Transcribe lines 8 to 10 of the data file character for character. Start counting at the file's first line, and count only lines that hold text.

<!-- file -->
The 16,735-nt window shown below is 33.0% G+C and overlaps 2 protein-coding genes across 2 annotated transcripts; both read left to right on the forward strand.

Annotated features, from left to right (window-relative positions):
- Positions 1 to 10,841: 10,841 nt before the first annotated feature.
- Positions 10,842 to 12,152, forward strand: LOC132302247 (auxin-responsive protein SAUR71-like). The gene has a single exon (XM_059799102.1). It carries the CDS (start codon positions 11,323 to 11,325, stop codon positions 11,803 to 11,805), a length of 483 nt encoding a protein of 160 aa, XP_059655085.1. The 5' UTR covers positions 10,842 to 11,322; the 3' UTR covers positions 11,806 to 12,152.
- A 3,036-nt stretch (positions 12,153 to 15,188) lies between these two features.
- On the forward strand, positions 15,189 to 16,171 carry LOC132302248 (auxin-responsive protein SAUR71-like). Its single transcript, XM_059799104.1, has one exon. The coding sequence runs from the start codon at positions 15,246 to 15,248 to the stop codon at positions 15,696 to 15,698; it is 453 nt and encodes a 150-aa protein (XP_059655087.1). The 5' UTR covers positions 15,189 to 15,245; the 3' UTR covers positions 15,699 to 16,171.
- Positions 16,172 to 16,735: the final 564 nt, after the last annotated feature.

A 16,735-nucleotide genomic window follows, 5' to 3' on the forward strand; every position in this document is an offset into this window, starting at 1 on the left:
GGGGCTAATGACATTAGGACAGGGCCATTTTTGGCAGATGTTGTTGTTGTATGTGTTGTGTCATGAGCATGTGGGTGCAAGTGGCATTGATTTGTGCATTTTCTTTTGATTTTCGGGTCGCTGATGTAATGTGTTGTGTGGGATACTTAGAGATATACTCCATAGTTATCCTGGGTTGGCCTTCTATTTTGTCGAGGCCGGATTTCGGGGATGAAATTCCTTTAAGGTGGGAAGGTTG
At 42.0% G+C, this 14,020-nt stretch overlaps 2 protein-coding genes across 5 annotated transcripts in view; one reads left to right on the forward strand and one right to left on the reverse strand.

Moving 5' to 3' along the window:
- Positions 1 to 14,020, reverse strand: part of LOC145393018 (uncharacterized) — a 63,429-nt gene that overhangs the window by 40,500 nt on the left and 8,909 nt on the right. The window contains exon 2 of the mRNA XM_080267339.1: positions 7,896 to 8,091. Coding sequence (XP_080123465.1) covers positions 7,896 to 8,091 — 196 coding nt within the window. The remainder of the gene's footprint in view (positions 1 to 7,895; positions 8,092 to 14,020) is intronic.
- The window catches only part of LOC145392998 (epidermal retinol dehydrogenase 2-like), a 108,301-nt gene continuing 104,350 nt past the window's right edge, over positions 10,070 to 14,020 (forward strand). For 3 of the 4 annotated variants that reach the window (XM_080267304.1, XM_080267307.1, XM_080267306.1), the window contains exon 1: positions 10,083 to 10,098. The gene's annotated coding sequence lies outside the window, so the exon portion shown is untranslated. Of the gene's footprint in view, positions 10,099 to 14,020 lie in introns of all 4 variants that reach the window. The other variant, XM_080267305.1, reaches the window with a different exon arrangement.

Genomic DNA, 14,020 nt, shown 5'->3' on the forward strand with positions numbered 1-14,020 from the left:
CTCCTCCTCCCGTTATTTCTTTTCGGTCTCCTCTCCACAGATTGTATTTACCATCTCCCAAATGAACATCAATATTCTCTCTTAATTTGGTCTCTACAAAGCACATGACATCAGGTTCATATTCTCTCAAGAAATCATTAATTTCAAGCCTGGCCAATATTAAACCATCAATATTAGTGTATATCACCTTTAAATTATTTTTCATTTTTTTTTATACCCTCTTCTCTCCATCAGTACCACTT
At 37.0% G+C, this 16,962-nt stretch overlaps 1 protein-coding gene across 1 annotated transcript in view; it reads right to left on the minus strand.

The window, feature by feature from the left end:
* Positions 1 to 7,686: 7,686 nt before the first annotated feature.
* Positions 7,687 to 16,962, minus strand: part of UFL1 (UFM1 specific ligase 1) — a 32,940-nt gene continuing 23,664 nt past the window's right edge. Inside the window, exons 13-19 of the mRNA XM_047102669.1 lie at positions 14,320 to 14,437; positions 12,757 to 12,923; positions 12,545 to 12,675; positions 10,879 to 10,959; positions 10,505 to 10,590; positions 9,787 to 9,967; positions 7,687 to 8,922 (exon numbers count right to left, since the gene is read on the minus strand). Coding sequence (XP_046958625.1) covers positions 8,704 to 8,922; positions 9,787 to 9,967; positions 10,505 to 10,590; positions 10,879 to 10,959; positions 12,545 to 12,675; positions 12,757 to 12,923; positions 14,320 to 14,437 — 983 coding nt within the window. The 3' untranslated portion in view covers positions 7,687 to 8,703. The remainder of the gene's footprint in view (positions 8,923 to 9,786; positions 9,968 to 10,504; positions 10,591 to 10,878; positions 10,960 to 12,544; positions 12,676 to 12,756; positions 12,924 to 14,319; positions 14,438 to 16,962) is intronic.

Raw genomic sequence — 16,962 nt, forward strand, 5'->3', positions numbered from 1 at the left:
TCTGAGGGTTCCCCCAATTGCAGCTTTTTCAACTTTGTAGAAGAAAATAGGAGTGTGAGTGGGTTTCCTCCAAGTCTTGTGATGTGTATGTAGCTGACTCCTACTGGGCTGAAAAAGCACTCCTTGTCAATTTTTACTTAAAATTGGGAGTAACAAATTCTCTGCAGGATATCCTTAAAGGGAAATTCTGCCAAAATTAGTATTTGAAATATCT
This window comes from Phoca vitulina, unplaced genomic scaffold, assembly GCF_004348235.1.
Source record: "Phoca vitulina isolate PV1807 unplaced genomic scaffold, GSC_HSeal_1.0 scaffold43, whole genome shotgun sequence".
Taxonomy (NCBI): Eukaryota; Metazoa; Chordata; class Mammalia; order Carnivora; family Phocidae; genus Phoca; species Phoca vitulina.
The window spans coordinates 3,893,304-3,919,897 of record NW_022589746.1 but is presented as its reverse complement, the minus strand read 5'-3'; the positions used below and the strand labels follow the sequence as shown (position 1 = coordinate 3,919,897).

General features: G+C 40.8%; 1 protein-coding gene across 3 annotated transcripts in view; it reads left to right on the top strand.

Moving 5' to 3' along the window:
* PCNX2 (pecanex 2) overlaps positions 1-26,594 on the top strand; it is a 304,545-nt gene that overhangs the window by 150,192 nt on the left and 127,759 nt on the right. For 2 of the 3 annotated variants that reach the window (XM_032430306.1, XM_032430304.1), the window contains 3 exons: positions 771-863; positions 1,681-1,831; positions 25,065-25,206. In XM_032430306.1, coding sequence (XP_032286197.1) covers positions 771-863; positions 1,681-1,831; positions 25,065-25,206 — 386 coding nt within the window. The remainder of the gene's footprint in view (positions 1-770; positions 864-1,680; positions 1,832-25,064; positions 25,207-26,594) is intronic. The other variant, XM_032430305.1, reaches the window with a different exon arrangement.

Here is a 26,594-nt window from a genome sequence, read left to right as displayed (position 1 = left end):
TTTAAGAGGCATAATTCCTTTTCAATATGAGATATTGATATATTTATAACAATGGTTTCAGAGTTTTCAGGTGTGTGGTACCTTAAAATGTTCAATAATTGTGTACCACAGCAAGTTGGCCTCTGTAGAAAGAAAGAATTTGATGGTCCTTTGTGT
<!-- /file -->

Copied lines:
A 16,735-nucleotide genomic window follows, 5' to 3' on the forward strand; every position in this document is an offset into this window, starting at 1 on the left:
GGGGCTAATGACATTAGGACAGGGCCATTTTTGGCAGATGTTGTTGTTGTATGTGTTGTGTCATGAGCATGTGGGTGCAAGTGGCATTGATTTGTGCATTTTCTTTTGATTTTCGGGTCGCTGATGTAATGTGTTGTGTGGGATACTTAGAGATATACTCCATAGTTATCCTGGGTTGGCCTTCTATTTTGTCGAGGCCGGATTTCGGGGATGAAATTCCTTTAAGGTGGGAAGGTTG
At 42.0% G+C, this 14,020-nt stretch overlaps 2 protein-coding genes across 5 annotated transcripts in view; one reads left to right on the forward strand and one right to left on the reverse strand.